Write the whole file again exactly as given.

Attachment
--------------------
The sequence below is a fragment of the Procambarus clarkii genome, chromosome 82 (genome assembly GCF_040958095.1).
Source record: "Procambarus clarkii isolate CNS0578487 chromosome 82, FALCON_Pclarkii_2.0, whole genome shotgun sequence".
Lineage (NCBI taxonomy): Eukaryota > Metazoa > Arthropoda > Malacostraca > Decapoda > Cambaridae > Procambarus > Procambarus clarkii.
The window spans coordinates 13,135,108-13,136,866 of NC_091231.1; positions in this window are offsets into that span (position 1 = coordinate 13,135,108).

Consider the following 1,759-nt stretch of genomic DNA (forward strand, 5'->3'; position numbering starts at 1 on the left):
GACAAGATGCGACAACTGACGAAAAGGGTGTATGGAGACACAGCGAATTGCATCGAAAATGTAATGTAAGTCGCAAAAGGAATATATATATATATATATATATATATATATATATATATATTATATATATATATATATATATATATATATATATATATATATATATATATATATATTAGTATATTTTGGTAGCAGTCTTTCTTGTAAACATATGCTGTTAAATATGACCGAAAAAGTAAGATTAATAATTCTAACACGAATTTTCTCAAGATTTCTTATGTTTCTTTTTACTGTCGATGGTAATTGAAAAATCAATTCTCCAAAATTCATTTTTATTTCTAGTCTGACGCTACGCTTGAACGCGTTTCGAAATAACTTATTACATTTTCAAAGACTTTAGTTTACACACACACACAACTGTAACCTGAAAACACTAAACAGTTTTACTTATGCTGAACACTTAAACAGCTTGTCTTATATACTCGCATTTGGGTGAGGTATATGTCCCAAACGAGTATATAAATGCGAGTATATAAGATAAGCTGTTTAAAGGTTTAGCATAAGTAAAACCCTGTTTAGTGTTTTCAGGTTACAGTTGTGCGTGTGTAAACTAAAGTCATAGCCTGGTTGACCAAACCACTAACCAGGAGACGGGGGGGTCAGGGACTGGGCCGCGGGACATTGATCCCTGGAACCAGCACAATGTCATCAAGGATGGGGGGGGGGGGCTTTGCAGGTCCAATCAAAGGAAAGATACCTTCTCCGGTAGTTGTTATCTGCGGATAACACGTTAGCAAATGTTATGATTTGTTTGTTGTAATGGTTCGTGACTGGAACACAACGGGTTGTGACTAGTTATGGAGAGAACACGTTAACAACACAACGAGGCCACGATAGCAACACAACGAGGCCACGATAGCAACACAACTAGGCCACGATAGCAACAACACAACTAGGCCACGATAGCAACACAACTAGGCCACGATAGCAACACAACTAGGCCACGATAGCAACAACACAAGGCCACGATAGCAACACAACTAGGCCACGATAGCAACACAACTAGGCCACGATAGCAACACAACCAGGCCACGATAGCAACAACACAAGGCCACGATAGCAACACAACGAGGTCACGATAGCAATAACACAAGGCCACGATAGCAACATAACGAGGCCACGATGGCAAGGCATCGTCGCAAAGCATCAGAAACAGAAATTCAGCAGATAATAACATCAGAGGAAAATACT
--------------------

The sequence below is a fragment of the Procambarus clarkii genome, chromosome 82 (genome assembly GCF_040958095.1).
Source record: "Procambarus clarkii isolate CNS0578487 chromosome 82, FALCON_Pclarkii_2.0, whole genome shotgun sequence".
Lineage (NCBI taxonomy): Eukaryota > Metazoa > Arthropoda > Malacostraca > Decapoda > Cambaridae > Procambarus > Procambarus clarkii.
The window spans coordinates 13,135,108-13,136,866 of NC_091231.1; positions in this window are offsets into that span (position 1 = coordinate 13,135,108).

Consider the following 1,759-nt stretch of genomic DNA (forward strand, 5'->3'; position numbering starts at 1 on the left):
GACAAGATGCGACAACTGACGAAAAGGGTGTATGGAGACACAGCGAATTGCATCGAAAATGTAATGTAAGTCGCAAAAGGAATATATATATATATATATATATATATATATATATATATATTATATATATATATATATATATATATATATATATATATATATATATATATATATATTAGTATATTTTGGTAGCAGTCTTTCTTGTAAACATATGCTGTTAAATATGACCGAAAAAGTAAGATTAATAATTCTAACACGAATTTTCTCAAGATTTCTTATGTTTCTTTTTACTGTCGATGGTAATTGAAAAATCAATTCTCCAAAATTCATTTTTATTTCTAGTCTGACGCTACGCTTGAACGCGTTTCGAAATAACTTATTACATTTTCAAAGACTTTAGTTTACACACACACACAACTGTAACCTGAAAACACTAAACAGTTTTACTTATGCTGAACACTTAAACAGCTTGTCTTATATACTCGCATTTGGGTGAGGTATATGTCCCAAACGAGTATATAAATGCGAGTATATAAGATAAGCTGTTTAAAGGTTTAGCATAAGTAAAACCCTGTTTAGTGTTTTCAGGTTACAGTTGTGCGTGTGTAAACTAAAGTCATAGCCTGGTTGACCAAACCACTAACCAGGAGACGGGGGGGTCAGGGACTGGGCCGCGGGACATTGATCCCTGGAACCAGCACAATGTCATCAAGGATGGGGGGGGGGGGCTTTGCAGGTCCAATCAAAGGAAAGATACCTTCTCCGGTAGTTGTTATCTGCGGATAACACGTTAGCAAATGTTATGATTTGTTTGTTGTAATGGTTCGTGACTGGAACACAACGGGTTGTGACTAGTTATGGAGAGAACACGTTAACAACACAACGAGGCCACGATAGCAACACAACGAGGCCACGATAGCAACACAACTAGGCCACGATAGCAACAACACAACTAGGCCACGATAGCAACACAACTAGGCCACGATAGCAACACAACTAGGCCACGATAGCAACAACACAAGGCCACGATAGCAACACAACTAGGCCACGATAGCAACACAACTAGGCCACGATAGCAACACAACCAGGCCACGATAGCAACAACACAAGGCCACGATAGCAACACAACGAGGTCACGATAGCAATAACACAAGGCCACGATAGCAACATAACGAGGCCACGATGGCAAGGCATCGTCGCAAAGCATCAGAAACAGAAATTCAGCAGATAATAACATCAGAGGAAAATACT